MIAMI -- The Braves aren't completely convinced Greg Maddux will beable to make Thursday's start, but the four-time Cy Young winner iscertain he'll be on the mound against the Marlins.
Maddux, who left Saturday's start with a hyperextended right elbow,planned to just play catch before making the start. But he changed hismind Monday because his elbow felt good, throwing for 10 minutes in thebullpen under the watchful eye of pitching coach Leo Mazzone.
"I threw a normal side session," Maddux said. "I threw good andI felt fine. I'm looking forward to pitching the last day here."
The backup plan in case Maddux can't pitch is Odalis Perez. ManagerBobby Cox said he would give Perez the start if Maddux indicated anyproblem with his elbow.
"I'm not going to ruin him, that's for sure," Cox said.
Maddux has been receiving ultrasound treatments and electricalstimulation on his elbow and said Monday it was greatly improved.
"I think it was a freak thing," he said. "It concerns you, butthere's nothing you can do about it."
John Smoltz figures after taking Monday off following Sunday'sthree-inning outing, he'll be ready to resume closing duties tonight.
"At this point, we're in a situation where we're in a pretty goodpennant race, so I should be available for most of the games from thispoint on," he said. "I thought I'd be a little more sore than normaland I'm not."
Smoltz made 34 pitches in limiting the Mets to one hit, mixing 96m.p.h. fastballs and a new and improved slider. He's changed grips onhis slider to reduce the stress on his elbow, holding the balloff-center, and has found the same late action and downward movementthat made it one of the most formidable weapons in his arsenal duringhis days as a starter.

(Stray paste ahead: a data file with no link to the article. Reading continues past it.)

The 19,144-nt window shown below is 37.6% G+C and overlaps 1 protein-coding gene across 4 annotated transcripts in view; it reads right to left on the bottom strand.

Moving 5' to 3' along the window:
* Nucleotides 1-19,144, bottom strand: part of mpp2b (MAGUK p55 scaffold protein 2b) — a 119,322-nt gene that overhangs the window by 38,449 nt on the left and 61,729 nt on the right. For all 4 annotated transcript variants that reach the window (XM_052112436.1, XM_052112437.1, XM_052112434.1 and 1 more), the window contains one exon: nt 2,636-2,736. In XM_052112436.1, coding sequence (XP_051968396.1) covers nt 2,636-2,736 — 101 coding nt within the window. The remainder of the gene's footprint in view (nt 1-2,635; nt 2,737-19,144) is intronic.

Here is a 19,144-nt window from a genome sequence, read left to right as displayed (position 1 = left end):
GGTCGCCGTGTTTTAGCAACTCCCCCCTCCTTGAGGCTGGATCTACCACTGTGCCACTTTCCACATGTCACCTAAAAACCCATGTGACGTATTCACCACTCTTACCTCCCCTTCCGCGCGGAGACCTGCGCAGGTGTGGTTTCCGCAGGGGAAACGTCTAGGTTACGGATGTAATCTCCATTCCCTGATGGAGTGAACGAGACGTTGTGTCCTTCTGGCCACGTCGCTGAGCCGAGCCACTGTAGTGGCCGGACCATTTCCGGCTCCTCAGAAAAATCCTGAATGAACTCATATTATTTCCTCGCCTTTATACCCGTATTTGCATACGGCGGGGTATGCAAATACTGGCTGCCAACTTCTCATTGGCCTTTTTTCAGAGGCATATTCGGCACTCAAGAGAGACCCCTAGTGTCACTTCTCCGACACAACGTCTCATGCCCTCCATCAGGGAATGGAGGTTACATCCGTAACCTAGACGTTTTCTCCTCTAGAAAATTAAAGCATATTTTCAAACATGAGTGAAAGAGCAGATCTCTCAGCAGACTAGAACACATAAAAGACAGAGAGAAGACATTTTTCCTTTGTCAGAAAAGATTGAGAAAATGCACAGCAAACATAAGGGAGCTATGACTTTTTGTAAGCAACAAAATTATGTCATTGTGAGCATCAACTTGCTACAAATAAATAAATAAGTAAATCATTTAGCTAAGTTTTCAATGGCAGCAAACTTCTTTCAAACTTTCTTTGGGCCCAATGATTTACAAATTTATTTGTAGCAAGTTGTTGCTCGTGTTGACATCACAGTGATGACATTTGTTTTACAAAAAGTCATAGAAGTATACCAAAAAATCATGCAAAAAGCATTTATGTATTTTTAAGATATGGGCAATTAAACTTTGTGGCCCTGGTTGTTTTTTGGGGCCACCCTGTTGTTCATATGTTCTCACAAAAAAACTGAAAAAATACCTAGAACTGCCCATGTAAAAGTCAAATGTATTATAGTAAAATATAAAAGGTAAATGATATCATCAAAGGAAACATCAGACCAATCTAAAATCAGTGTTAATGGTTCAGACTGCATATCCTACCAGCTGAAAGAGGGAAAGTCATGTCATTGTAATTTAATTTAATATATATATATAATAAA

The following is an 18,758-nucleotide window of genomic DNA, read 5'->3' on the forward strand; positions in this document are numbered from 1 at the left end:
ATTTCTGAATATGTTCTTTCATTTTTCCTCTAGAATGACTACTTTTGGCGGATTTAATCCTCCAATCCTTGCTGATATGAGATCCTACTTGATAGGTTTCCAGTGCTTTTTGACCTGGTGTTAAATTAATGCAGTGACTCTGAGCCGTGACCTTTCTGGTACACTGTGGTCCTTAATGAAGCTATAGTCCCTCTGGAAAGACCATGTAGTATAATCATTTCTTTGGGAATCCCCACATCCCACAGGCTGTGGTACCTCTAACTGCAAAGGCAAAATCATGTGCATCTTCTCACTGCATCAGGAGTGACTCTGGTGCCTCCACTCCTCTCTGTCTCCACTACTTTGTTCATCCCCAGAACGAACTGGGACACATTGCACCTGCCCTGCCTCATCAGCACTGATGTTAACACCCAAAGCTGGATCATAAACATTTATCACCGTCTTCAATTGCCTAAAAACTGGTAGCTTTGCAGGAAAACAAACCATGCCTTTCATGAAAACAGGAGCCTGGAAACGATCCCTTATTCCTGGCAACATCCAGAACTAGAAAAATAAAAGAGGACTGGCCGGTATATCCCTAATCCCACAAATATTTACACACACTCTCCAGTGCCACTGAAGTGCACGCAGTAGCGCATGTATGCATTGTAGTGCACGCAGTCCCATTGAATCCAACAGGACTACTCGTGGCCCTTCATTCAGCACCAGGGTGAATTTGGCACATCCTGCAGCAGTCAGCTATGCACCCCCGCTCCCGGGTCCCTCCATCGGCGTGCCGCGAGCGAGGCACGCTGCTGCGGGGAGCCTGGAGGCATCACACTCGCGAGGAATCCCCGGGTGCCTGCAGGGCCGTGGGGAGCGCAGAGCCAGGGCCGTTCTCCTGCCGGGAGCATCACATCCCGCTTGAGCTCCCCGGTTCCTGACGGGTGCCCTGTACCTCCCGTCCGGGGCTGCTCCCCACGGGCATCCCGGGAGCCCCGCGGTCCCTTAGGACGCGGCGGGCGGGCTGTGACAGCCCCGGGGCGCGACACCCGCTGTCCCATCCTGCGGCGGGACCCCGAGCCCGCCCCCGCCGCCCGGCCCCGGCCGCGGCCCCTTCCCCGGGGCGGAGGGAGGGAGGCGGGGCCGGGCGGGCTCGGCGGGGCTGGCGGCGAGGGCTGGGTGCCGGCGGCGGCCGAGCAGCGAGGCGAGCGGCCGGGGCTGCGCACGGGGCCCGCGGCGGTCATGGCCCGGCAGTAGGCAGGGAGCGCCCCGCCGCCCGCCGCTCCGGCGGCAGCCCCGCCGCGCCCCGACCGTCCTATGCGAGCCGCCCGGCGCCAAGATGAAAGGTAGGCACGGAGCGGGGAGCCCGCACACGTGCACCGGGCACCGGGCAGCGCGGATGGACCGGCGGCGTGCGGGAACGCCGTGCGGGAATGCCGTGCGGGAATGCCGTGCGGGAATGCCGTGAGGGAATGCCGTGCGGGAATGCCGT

"It's close to the way it was," he said. "I throw it less with ahard manipulation of my arm, and more with my body. I'm finding theonly difference is every five days as a starter it had a chance to be agreat slider, and three days in a row the sharpness varies."
Remember Kurt Abbott? The veteran infielder, a resident of nearbyDavie, Fla., visited the clubhouse before Monday's game and revealed heunderwent abdominal surgery nearly two weeks ago. Abbott, who underwenthernia surgery in June, visited a specialist several weeks ago and thecause of his pain was finally discovered to be an abdominal muscle tornaway from the bone.
"That's why I had a problem for four months," Abbott said. "Fivemonths later I finally see a specialist and five and a half monthslater I have surgery to correct a problem that was there all along. IfI didn't have this done, my career would be over."
As it stands, it's been a lost season for Abbott, who played inonly six games before injuries sidelined him. He plans to play nextseason, but probably not with the Braves.
"Do I think I'll be back here?" Abbott said. "Absolutely,positively not. Not because I don't want to be, but because I don'tthink they want me back."
Doctors have told Abbott it will take three months to recover fromhis latest surgery. He should be ready for spring training, though thatdoesn't do much to satisfy his hunger to play baseball now.
"I'm frustrated every time I watch this team play on TV," hesaid.
Reach Bill Zack at firstname.lastname@example.org.